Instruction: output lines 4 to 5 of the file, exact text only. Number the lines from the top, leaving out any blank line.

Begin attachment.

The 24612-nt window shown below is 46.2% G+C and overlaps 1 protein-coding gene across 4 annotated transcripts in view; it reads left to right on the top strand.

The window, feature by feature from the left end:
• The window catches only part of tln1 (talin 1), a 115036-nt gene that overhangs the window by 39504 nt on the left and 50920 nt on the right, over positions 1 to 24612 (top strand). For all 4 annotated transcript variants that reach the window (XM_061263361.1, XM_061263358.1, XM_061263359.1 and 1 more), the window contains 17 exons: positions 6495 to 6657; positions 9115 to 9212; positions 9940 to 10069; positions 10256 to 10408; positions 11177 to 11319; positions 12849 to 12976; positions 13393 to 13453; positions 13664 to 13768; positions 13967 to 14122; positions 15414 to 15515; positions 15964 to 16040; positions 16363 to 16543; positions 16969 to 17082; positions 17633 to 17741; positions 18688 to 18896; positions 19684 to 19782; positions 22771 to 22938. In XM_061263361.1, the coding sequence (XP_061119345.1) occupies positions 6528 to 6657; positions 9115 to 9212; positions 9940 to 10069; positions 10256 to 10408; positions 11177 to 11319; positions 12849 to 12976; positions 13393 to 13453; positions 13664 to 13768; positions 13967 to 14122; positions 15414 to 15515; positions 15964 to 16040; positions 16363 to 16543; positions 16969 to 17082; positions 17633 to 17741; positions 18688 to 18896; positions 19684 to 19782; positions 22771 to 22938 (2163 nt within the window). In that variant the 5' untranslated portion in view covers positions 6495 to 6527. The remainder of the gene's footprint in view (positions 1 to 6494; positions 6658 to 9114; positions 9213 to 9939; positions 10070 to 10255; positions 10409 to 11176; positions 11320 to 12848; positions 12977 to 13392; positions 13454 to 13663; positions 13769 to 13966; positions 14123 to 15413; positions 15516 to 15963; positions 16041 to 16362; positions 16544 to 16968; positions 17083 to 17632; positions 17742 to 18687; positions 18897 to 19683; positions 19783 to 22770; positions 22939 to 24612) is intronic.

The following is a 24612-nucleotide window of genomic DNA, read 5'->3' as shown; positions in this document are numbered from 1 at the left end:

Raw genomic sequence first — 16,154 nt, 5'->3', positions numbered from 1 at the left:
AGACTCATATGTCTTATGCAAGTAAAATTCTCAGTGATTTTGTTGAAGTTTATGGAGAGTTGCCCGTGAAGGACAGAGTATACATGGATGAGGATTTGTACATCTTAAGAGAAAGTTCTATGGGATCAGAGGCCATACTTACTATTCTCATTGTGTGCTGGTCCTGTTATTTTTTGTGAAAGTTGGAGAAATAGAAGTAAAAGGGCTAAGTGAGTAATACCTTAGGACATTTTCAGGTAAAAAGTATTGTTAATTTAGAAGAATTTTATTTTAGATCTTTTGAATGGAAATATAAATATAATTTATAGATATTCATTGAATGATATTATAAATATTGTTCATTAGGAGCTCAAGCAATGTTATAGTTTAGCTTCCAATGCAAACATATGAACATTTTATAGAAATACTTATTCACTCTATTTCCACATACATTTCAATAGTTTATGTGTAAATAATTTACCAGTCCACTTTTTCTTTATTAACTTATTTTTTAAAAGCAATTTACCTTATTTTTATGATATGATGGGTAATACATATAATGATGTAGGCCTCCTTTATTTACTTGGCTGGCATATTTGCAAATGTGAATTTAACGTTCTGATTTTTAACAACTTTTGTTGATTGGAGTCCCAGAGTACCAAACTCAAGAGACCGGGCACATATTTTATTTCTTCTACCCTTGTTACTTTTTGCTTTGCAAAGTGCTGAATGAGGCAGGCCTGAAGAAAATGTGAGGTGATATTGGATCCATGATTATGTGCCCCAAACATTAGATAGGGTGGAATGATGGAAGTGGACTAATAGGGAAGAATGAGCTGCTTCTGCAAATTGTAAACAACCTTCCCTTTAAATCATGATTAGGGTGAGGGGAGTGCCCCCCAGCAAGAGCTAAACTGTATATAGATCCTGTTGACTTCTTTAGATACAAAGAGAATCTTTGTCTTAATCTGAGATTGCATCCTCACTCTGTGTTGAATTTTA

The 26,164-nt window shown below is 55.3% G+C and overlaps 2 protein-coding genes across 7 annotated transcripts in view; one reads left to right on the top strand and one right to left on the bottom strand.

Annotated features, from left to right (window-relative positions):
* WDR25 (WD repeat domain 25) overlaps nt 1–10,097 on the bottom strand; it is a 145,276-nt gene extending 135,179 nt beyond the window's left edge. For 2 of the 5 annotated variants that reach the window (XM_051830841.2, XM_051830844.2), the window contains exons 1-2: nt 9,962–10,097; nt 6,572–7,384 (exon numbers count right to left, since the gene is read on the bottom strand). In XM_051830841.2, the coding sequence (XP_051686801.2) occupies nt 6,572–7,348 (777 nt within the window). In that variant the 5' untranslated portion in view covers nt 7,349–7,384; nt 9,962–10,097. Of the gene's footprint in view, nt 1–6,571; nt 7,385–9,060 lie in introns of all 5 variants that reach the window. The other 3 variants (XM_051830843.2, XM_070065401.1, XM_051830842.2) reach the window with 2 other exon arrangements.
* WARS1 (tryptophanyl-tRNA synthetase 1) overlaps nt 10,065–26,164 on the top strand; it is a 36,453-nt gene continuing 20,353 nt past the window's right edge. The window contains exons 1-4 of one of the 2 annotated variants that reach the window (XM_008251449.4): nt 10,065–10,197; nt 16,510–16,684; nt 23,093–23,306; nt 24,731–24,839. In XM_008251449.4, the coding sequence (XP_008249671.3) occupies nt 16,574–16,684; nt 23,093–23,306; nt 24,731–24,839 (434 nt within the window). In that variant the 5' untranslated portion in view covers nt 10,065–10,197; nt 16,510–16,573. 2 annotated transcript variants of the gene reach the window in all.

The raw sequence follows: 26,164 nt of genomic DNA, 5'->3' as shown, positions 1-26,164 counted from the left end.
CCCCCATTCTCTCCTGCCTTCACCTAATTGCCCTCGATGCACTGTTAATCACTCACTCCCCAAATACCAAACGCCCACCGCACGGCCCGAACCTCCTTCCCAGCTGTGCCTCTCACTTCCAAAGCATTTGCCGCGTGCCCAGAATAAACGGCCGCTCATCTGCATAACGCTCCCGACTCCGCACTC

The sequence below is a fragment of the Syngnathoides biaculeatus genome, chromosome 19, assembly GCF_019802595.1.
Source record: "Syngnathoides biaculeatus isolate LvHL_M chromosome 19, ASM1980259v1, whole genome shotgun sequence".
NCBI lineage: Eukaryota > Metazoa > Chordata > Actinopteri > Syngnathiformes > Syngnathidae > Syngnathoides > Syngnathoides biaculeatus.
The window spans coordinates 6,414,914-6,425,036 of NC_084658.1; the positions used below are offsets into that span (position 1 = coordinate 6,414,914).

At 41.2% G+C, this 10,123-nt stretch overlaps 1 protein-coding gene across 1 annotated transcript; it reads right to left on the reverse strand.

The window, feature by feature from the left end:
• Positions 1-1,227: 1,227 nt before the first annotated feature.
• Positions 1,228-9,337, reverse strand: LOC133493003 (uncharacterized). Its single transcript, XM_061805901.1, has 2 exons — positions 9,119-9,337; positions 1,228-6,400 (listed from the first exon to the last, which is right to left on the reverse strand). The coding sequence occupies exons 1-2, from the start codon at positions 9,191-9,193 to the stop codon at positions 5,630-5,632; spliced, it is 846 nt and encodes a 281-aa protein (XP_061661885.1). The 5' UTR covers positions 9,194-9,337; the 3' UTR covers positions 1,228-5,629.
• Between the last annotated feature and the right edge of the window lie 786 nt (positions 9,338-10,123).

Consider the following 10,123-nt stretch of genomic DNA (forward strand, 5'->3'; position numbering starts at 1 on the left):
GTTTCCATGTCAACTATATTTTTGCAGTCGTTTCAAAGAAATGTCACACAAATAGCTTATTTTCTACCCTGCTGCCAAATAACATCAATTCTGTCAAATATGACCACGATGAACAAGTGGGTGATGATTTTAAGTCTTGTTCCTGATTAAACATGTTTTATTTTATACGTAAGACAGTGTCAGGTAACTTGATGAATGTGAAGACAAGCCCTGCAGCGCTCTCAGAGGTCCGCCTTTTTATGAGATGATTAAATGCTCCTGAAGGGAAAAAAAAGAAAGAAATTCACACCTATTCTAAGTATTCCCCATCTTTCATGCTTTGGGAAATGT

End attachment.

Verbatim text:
The following is a 24612-nucleotide window of genomic DNA, read 5'->3' as shown; positions in this document are numbered from 1 at the left end:

Raw genomic sequence first — 16,154 nt, 5'->3', positions numbered from 1 at the left: